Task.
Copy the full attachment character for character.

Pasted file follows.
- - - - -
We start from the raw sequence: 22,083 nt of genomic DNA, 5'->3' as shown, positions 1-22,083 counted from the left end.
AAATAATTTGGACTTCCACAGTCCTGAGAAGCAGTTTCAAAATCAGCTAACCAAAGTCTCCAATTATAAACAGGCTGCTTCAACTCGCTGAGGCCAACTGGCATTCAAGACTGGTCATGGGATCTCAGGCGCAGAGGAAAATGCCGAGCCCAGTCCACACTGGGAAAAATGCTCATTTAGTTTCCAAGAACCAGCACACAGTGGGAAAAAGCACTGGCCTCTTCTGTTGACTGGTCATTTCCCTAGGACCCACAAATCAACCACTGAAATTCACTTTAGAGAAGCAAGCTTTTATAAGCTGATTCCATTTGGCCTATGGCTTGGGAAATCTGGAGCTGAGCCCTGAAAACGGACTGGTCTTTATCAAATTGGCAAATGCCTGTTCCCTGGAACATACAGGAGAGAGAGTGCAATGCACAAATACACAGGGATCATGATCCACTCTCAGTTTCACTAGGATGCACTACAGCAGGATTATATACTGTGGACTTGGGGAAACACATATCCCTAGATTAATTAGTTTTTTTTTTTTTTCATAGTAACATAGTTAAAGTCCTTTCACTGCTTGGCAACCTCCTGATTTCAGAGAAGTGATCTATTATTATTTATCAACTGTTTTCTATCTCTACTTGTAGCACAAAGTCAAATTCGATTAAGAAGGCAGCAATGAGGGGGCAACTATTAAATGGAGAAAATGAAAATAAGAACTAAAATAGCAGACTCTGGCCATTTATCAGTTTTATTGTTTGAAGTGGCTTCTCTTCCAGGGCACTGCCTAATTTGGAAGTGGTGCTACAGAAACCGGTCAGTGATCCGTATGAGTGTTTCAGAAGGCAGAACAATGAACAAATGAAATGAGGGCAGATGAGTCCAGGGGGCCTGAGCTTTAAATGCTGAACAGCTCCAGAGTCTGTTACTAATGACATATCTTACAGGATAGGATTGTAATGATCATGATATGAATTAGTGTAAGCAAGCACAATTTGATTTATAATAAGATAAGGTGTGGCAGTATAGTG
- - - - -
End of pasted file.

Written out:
We start from the raw sequence: 22,083 nt of genomic DNA, 5'->3' as shown, positions 1-22,083 counted from the left end.
AAATAATTTGGACTTCCACAGTCCTGAGAAGCAGTTTCAAAATCAGCTAACCAAAGTCTCCAATTATAAACAGGCTGCTTCAACTCGCTGAGGCCAACTGGCATTCAAGACTGGTCATGGGATCTCAGGCGCAGAGGAAAATGCCGAGCCCAGTCCACACTGGGAAAAATGCTCATTTAGTTTCCAAGAACCAGCACACAGTGGGAAAAAGCACTGGCCTCTTCTGTTGACTGGTCATTTCCCTAGGACCCACAAATCAACCACTGAAATTCACTTTAGAGAAGCAAGCTTTTATAAGCTGATTCCATTTGGCCTATGGCTTGGGAAATCTGGAGCTGAGCCCTGAAAACGGACTGGTCTTTATCAAATTGGCAAATGCCTGTTCCCTGGAACATACAGGAGAGAGAGTGCAATGCACAAATACACAGGGATCATGATCCACTCTCAGTTTCACTAGGATGCACTACAGCAGGATTATATACTGTGGACTTGGGGAAACACATATCCCTAGATTAATTAGTTTTTTTTTTTTTTCATAGTAACATAGTTAAAGTCCTTTCACTGCTTGGCAACCTCCTGATTTCAGAGAAGTGATCTATTATTATTTATCAACTGTTTTCTATCTCTACTTGTAGCACAAAGTCAAATTCGATTAAGAAGGCAGCAATGAGGGGGCAACTATTAAATGGAGAAAATGAAAATAAGAACTAAAATAGCAGACTCTGGCCATTTATCAGTTTTATTGTTTGAAGTGGCTTCTCTTCCAGGGCACTGCCTAATTTGGAAGTGGTGCTACAGAAACCGGTCAGTGATCCGTATGAGTGTTTCAGAAGGCAGAACAATGAACAAATGAAATGAGGGCAGATGAGTCCAGGGGGCCTGAGCTTTAAATGCTGAACAGCTCCAGAGTCTGTTACTAATGACATATCTTACAGGATAGGATTGTAATGATCATGATATGAATTAGTGTAAGCAAGCACAATTTGATTTATAATAAGATAAGGTGTGGCAGTATAGTG